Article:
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Global Hunger and Climate Change: The Case of India

Every year around 1/3rd of food gets lost and wasted globally[1]. At the same time, global hunger continues, and is under threat from climate change. As a systemic issue, climate change poses a threat to nearly all of the 17 Sustainable Development Goals[2] (SDGs) set by the UN for member states to achieve by 2030. This article focuses on Goal 2: ‘Zero Hunger’. This goal is threefold – end hunger; achieve food security; and promote sustainable agriculture. Let us start out by defining these terms after which we should be able to better understand how hunger and climate change are interdependent. Let us look at how these two issues play out in India and what this means for the future.

Definitions:

The Global Hunger Index[3] (GHI) defines “hunger” as a lack of food or healthy food, resulting in undernourishment and malnutrition. The GHI takes four indicators into account to measure global levels of hunger: undernourishment; child wasting; child stunting; and child mortality. Multiple factors are responsible for global hunger, one of them being: climate change[4]

At face value climate change is natural, however, the rate at which climate change is currently occurring has caused environmental damage, creating precarious living conditions around the world. Air, soil and water are increasingly polluted while rising temperatures are leading to a rise in natural calamities, most prominently cyclones, floods and droughts. This has impacted the ways in which food is produced and distributed[5], creating food insecurity.

Food security is the availability of food for the world’s growing population. Climate change puts pressure on food security[6]. The threat of food insecurity is a humanitarian crisis in the making, with social and political effects, possible outcomes may include forced displacement, political instability and conflict.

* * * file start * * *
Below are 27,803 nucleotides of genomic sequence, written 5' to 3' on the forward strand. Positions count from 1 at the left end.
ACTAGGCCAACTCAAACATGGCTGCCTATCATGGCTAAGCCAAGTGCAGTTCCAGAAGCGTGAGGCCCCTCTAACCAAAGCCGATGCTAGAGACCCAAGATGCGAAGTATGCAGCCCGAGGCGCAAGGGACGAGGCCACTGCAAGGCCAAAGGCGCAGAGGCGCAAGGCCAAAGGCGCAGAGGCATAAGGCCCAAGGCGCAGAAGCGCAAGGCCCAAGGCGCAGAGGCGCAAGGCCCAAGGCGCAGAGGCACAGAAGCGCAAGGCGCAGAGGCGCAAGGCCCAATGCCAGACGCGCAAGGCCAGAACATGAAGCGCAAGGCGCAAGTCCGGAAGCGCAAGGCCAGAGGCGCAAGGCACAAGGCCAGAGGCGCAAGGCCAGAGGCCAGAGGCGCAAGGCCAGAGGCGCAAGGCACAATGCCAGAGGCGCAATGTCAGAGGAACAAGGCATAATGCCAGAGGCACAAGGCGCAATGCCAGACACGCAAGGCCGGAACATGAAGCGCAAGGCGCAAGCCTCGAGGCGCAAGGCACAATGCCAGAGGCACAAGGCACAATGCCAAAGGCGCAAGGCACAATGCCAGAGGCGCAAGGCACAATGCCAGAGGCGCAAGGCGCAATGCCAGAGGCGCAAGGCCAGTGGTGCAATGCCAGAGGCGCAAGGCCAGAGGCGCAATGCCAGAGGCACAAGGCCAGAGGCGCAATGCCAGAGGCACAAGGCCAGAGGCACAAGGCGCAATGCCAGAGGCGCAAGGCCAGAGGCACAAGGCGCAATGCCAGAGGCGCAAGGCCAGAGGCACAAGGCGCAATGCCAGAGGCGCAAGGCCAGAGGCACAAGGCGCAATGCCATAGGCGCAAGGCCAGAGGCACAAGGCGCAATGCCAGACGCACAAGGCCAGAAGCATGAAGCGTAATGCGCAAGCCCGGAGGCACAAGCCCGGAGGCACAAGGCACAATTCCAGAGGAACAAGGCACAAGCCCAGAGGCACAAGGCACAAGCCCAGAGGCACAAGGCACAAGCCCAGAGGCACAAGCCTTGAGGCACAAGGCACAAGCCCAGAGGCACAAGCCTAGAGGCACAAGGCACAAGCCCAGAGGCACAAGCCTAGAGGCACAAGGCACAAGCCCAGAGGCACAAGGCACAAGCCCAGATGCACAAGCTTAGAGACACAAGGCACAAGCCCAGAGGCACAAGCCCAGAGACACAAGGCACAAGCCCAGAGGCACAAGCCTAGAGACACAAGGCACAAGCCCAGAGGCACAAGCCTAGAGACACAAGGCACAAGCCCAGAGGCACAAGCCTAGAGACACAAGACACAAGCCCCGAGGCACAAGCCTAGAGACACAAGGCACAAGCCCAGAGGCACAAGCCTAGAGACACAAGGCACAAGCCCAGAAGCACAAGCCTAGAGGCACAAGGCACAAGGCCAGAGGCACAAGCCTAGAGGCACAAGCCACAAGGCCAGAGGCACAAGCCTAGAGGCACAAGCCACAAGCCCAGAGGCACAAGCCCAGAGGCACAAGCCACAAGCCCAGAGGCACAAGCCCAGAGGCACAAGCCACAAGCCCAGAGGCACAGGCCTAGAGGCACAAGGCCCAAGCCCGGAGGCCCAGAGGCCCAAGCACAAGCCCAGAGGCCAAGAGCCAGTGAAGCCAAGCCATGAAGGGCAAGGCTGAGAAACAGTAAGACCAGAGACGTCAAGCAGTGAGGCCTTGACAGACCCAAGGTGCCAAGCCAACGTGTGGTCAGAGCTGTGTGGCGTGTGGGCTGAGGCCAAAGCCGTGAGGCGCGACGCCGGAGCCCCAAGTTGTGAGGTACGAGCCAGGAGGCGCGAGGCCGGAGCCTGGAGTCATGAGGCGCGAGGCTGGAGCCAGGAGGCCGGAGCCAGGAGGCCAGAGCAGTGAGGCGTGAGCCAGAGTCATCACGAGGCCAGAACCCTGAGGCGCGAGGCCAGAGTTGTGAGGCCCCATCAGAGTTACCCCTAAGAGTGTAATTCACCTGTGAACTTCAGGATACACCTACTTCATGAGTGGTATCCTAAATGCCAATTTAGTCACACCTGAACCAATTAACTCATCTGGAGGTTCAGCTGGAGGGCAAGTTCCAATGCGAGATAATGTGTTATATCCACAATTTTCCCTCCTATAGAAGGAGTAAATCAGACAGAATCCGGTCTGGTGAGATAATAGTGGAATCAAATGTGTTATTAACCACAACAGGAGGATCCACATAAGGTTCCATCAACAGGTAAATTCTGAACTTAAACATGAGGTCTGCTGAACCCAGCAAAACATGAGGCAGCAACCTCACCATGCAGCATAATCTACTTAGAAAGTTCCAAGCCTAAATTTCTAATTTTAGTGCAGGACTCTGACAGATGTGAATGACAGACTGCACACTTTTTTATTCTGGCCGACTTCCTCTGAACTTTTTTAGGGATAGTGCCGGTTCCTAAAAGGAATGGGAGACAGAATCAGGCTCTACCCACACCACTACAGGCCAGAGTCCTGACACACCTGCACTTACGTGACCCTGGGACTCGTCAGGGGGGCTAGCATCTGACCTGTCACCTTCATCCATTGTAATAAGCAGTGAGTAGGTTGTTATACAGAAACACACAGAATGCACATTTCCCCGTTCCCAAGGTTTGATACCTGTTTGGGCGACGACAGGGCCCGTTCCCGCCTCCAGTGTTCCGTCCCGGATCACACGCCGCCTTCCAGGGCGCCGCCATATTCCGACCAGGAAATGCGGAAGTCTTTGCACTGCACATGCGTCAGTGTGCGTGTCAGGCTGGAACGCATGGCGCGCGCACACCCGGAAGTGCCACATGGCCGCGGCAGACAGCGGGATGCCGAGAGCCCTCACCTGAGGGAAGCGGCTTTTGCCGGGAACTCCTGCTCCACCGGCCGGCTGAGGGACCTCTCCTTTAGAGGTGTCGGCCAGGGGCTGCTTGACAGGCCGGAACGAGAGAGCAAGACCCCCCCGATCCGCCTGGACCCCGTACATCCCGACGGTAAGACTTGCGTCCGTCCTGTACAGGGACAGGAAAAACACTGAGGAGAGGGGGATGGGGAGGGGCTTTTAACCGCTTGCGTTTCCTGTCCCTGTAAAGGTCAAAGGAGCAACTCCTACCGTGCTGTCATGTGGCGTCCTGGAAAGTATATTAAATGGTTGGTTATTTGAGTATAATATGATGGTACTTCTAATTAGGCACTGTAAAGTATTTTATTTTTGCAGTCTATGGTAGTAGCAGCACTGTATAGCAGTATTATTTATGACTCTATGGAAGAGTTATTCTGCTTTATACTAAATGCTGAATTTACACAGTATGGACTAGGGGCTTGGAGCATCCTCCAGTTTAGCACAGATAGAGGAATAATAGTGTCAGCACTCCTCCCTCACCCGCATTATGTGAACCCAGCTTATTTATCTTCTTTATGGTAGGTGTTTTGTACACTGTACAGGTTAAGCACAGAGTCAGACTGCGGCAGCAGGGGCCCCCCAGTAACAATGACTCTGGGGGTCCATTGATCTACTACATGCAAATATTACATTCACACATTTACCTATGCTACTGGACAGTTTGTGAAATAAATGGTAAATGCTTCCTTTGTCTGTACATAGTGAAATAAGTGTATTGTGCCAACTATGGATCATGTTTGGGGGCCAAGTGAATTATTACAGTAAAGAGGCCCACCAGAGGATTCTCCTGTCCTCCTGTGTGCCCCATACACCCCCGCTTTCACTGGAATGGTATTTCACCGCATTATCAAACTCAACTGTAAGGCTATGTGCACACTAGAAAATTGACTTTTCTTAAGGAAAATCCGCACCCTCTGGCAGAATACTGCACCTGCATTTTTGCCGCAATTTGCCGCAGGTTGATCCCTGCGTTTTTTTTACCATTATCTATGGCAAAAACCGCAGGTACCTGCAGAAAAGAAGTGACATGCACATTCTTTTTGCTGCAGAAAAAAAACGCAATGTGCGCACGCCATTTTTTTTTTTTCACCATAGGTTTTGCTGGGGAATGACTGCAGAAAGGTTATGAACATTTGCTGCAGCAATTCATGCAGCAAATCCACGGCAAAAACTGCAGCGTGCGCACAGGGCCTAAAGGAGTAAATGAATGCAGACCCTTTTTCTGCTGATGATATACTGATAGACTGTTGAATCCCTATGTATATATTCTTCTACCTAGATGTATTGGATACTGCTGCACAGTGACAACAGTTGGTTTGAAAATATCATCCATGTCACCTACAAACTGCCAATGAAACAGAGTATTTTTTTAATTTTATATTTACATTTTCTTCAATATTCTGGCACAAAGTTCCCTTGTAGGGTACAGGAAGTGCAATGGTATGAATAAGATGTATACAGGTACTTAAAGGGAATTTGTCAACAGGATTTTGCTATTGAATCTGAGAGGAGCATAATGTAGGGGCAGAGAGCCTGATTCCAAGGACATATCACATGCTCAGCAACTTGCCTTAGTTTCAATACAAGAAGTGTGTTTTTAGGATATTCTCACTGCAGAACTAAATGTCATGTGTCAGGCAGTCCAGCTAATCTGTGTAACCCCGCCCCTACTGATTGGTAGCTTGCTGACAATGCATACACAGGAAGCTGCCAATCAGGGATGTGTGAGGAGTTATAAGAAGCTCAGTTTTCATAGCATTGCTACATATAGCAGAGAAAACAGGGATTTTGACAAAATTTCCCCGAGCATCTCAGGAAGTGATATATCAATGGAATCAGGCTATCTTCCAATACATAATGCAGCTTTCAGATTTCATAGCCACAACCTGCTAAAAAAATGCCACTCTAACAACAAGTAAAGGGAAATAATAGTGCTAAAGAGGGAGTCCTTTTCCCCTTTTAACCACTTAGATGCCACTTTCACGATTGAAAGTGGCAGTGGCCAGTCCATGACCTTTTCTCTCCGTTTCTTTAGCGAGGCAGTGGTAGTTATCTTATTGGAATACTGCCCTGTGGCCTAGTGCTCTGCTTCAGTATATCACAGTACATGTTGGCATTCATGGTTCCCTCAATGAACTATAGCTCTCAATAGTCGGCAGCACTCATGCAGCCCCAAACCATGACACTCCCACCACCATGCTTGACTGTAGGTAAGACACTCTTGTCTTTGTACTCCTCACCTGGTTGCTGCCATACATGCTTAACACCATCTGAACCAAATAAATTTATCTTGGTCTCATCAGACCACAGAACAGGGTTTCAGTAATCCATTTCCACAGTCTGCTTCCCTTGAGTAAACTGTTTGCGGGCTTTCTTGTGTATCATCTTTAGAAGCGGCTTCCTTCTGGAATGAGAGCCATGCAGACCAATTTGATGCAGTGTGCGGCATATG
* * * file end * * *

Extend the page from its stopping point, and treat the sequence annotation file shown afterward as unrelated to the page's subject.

With the current trends in climate change and its effects on agriculture, crop yields are expected to decrease while the global population and demand for food is expected to increase. This is expected to further increase global hunger and food insecurity. This issue of supply and demand is already weighing on the agricultural sector, which has responded by incorporating unsustainable farming methods, such as the use of agro-chemicals. Unsustainable farming methods inevitably speed up the process of climate change. Creating a cycle. This is why the UN highlights sustainability, which they define as: “meeting the needs of the present without compromising the ability of future generations to meet their own needs”[7].


India as an example of how climate change effects hunger:

Let us focus on India. India is a lower-middle income country, with a population of 1.38 billion[8]. On a global scale, India’s GHI ranks at 101 out of 116 countries. India’s hunger levels have decreased in the last two decades, however there is still a significant hunger issue. India’s GHI score in 2021 was 27.5, meaning the hunger levels are ‘serious’. Although this is an improvement compared to 2000 when its score was 38.8 and ‘alarming’, hunger is still an important issue.

How is hunger in India affected by climate change in the region? Different regions are affected differently, and natural disasters have different types of consequences. In Kerala, floods such as those in 2018 have erased nutrients from the soil, leading to ‘low productivity’ in farming. At the same time, draughts are expected to worsen crop yields in North-Western India. The country depends on rainwater, which is already overexploited. If patterns continue, rice and wheat yields are set to decrease, while imports of food and grain are expected to increase[9].

A way forward? Climate equity and cooperation

It is important to note that global hunger and the effects of climate change are not the same throughout the world, there is a significant difference between the Global North and Global South. Sub-Saharan Africa and South Asia have the highest levels of hunger in the world and 47 countries are expected not to achieve zero hunger by 2030[10].


The issues of climate change are shaped by a country’s political stability, income levels, and regional environments. Climate equity is a useful concept to imagine the shares of CO2 and greenhouse gases (GHG) afforded by each country[11]. According to the UNEP’s data from 2018[12]. India is a top GHG emitter, emitting 7.3% of global GHGs. However, in terms of climate equity, India’s population in 2018 was 1.35 billion[13], while its GHG emissions per capita were at only 2.7 tonnes.

Climate change affects agriculture, livelihood and food security. There are numerous proposals on how measures for India to take to counter environmental damage and food insecurity. The World Bank proposes crop diversification especially concerning how crops may react to draughts; conscious and productive use of water; and soil management. Researchers echo these responses with further detail, arguing that further research needs to take place, that these issues are not only regional but global, and therefore require global cooperation.



 


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